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    UNDER certain conditions, the heart may lose its rhythmic pumping action and cease the circulation of blood. This situation is known as ventricular fibrillation and may occur during surgical procedures or as a consequence of electric shock. Normal heart action may be restored by passing an electric current of suitable characteristics through the heart. In the operating room, defibrillation is accomplished by applying electrodes to the heart directly and passing a 60-cycle alternating-current of from 1.5 to 2 amperes through the heart (120 to 135 volts). When fibrillation results from an electric shock received under field conditions, electrodes cannot be applied to the heart directly but may be applied to the surface of the body to permit sufficient current to flow through the heart to effect defibrillation. In animal experiments with electrodes at the chest,1 defibrillation has been accomplished reliably by the use of 60-cycle alternating-current, 480 volts, 15 amperes applied for periods up to about 1 second. Such a current first brings the heart to a standstill; upon interruption of the current, the heart will usually resume its pumping action provided the elapsed time between the onset of fibrillation and the application of defibrillation current is not excessive. View full abstract»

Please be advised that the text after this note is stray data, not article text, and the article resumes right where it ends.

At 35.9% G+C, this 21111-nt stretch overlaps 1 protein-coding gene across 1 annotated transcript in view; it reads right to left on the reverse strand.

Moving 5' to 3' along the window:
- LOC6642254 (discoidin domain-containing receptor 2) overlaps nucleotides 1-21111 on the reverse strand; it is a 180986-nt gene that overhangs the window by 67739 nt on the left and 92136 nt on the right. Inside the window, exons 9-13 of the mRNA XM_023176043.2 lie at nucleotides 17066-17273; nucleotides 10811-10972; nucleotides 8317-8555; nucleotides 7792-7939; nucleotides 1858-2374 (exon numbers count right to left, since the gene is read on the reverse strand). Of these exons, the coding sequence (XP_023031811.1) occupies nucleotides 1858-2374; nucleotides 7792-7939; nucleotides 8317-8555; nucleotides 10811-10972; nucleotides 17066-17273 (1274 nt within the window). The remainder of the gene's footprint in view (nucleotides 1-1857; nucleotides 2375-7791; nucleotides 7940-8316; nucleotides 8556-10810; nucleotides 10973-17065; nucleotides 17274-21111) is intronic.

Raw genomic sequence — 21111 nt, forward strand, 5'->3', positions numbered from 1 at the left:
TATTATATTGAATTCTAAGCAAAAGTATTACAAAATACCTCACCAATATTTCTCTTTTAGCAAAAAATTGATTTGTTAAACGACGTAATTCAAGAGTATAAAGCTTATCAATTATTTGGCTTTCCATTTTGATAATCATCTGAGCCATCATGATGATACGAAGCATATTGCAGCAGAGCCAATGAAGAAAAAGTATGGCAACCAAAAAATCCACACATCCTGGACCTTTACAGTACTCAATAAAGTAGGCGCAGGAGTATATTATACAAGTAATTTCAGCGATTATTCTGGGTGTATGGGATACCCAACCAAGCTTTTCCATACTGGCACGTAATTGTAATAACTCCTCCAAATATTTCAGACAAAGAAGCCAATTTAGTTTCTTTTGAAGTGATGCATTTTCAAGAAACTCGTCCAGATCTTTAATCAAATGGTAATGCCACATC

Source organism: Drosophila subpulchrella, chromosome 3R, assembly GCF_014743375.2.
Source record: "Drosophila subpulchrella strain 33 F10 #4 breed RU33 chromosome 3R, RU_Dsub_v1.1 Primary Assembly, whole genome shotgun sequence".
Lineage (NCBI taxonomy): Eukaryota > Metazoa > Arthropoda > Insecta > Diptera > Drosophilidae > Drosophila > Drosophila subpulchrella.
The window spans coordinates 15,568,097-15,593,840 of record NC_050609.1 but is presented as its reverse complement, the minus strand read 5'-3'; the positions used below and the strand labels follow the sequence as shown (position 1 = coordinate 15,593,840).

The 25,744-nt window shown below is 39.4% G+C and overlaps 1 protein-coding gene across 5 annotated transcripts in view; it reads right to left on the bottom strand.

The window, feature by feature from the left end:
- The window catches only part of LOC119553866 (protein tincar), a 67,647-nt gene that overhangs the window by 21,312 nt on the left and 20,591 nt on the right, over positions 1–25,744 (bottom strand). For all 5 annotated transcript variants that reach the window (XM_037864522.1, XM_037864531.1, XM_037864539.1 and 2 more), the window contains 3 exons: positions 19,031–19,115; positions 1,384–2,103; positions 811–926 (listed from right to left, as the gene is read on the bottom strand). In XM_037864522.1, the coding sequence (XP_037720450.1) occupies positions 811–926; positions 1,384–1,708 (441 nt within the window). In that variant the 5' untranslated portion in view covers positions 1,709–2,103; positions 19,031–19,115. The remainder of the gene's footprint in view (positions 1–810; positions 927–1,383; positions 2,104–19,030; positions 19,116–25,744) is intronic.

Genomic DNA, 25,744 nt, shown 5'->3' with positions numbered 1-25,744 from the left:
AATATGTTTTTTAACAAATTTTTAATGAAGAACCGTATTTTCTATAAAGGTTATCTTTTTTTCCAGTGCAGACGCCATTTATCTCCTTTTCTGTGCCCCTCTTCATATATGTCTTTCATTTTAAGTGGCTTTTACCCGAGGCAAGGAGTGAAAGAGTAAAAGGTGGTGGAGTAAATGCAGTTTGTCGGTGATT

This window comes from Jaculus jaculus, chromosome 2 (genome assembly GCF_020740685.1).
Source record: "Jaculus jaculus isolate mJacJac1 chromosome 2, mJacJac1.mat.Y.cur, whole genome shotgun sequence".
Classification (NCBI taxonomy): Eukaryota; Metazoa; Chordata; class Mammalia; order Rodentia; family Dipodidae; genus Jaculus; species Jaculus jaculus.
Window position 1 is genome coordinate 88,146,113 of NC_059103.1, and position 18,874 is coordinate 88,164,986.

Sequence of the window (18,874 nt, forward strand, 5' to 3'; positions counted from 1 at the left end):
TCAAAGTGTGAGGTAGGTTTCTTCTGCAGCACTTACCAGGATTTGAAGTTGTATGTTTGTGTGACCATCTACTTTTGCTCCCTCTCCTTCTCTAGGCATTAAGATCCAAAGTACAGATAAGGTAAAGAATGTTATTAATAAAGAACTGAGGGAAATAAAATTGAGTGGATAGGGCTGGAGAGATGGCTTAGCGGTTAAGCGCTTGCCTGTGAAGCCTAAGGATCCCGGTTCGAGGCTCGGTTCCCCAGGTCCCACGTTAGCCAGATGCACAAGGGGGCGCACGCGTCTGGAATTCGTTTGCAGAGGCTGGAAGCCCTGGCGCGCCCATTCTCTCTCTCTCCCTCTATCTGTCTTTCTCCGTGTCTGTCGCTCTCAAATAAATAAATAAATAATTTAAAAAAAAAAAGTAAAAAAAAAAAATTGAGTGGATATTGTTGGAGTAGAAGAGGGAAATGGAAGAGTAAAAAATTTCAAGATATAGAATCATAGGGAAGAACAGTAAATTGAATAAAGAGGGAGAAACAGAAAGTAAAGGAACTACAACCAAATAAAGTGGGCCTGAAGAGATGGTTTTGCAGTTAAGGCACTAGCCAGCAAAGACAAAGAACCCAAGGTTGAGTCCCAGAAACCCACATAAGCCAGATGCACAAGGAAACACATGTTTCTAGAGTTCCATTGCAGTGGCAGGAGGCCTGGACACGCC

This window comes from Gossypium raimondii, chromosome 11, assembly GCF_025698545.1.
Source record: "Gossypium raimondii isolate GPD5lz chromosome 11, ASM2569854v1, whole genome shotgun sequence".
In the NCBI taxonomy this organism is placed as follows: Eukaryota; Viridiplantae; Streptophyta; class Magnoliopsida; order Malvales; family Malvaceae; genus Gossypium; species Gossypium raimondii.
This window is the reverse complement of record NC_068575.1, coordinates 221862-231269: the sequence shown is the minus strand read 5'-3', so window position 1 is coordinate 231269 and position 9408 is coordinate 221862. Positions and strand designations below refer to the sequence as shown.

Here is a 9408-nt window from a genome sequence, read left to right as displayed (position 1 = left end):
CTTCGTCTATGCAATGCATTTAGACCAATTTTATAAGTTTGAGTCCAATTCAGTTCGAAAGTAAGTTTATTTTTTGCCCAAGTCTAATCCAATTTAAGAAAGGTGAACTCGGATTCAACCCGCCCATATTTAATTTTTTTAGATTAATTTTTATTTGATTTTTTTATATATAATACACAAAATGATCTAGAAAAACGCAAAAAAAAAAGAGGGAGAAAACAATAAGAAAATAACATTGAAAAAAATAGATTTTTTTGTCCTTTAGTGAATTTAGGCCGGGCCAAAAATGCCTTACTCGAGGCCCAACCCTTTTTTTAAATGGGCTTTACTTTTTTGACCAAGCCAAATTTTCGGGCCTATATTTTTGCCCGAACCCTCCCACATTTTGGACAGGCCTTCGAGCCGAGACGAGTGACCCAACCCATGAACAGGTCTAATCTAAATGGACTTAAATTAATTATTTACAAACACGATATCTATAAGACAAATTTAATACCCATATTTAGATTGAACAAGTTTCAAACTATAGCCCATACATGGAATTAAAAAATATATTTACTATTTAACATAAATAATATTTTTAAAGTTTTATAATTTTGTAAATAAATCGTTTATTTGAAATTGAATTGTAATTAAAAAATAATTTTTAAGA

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  • Difference equations for magnetic amplifiers

    Page(s): 129
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    THE analysis of magnetic amplifiers through the use of difference equations will result in a different view of the mechanics of operation of the magnetic amplifier. It shows that all magnetic amplifiers operate upon the same basic principles, and that these basic principles are demonstrated by the operation of the basic half-cycle response magnetic amplifier shown in Fig. 1. The purpose of the analysis presented in this article is only to clarify these basic principles. View full abstract»

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  • Organization Planning — The hard work and common sense approach

    Page(s): 130 - 135
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    The Department on Organization in an oil company was created to perform the function of organization planning. Surveys conducted by this department have resulted in many significant organizational improvements throughout the company. View full abstract»

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  • A new system of logarithmic units

    Page(s): 135 - 137